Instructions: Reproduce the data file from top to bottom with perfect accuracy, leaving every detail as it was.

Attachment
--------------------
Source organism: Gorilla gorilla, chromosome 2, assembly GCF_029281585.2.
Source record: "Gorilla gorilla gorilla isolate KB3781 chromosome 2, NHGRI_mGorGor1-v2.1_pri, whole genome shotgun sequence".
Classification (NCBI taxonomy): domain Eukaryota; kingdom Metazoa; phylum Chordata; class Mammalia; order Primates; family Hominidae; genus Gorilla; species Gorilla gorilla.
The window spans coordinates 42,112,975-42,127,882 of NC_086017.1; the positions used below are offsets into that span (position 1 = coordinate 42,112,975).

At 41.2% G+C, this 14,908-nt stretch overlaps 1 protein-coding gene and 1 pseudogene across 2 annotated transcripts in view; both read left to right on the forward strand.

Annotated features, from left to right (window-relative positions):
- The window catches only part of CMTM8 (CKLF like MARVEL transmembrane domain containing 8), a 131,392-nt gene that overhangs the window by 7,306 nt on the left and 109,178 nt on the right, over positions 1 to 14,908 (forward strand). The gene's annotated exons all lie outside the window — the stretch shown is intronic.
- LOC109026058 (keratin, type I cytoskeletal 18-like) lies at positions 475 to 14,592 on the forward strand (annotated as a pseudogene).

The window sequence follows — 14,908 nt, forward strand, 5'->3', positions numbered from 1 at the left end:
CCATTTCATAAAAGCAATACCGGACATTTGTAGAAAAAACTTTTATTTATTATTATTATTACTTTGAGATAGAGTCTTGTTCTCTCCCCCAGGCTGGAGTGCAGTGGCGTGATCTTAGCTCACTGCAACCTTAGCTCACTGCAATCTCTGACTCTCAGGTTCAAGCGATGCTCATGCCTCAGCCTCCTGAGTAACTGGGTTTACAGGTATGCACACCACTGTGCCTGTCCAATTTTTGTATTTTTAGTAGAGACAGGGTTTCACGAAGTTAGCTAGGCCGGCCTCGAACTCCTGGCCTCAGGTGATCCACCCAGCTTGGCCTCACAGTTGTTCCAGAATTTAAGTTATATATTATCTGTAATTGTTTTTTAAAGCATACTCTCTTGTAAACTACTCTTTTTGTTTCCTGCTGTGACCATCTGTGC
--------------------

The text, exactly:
Source organism: Gorilla gorilla, chromosome 2, assembly GCF_029281585.2.
Source record: "Gorilla gorilla gorilla isolate KB3781 chromosome 2, NHGRI_mGorGor1-v2.1_pri, whole genome shotgun sequence".
Classification (NCBI taxonomy): domain Eukaryota; kingdom Metazoa; phylum Chordata; class Mammalia; order Primates; family Hominidae; genus Gorilla; species Gorilla gorilla.
The window spans coordinates 42,112,975-42,127,882 of NC_086017.1; the positions used below are offsets into that span (position 1 = coordinate 42,112,975).

At 41.2% G+C, this 14,908-nt stretch overlaps 1 protein-coding gene and 1 pseudogene across 2 annotated transcripts in view; both read left to right on the forward strand.

Annotated features, from left to right (window-relative positions):
- The window catches only part of CMTM8 (CKLF like MARVEL transmembrane domain containing 8), a 131,392-nt gene that overhangs the window by 7,306 nt on the left and 109,178 nt on the right, over positions 1 to 14,908 (forward strand). The gene's annotated exons all lie outside the window — the stretch shown is intronic.
- LOC109026058 (keratin, type I cytoskeletal 18-like) lies at positions 475 to 14,592 on the forward strand (annotated as a pseudogene).

The window sequence follows — 14,908 nt, forward strand, 5'->3', positions numbered from 1 at the left end:
CCATTTCATAAAAGCAATACCGGACATTTGTAGAAAAAACTTTTATTTATTATTATTATTACTTTGAGATAGAGTCTTGTTCTCTCCCCCAGGCTGGAGTGCAGTGGCGTGATCTTAGCTCACTGCAACCTTAGCTCACTGCAATCTCTGACTCTCAGGTTCAAGCGATGCTCATGCCTCAGCCTCCTGAGTAACTGGGTTTACAGGTATGCACACCACTGTGCCTGTCCAATTTTTGTATTTTTAGTAGAGACAGGGTTTCACGAAGTTAGCTAGGCCGGCCTCGAACTCCTGGCCTCAGGTGATCCACCCAGCTTGGCCTCACAGTTGTTCCAGAATTTAAGTTATATATTATCTGTAATTGTTTTTTAAAGCATACTCTCTTGTAAACTACTCTTTTTGTTTCCTGCTGTGACCATCTGTGC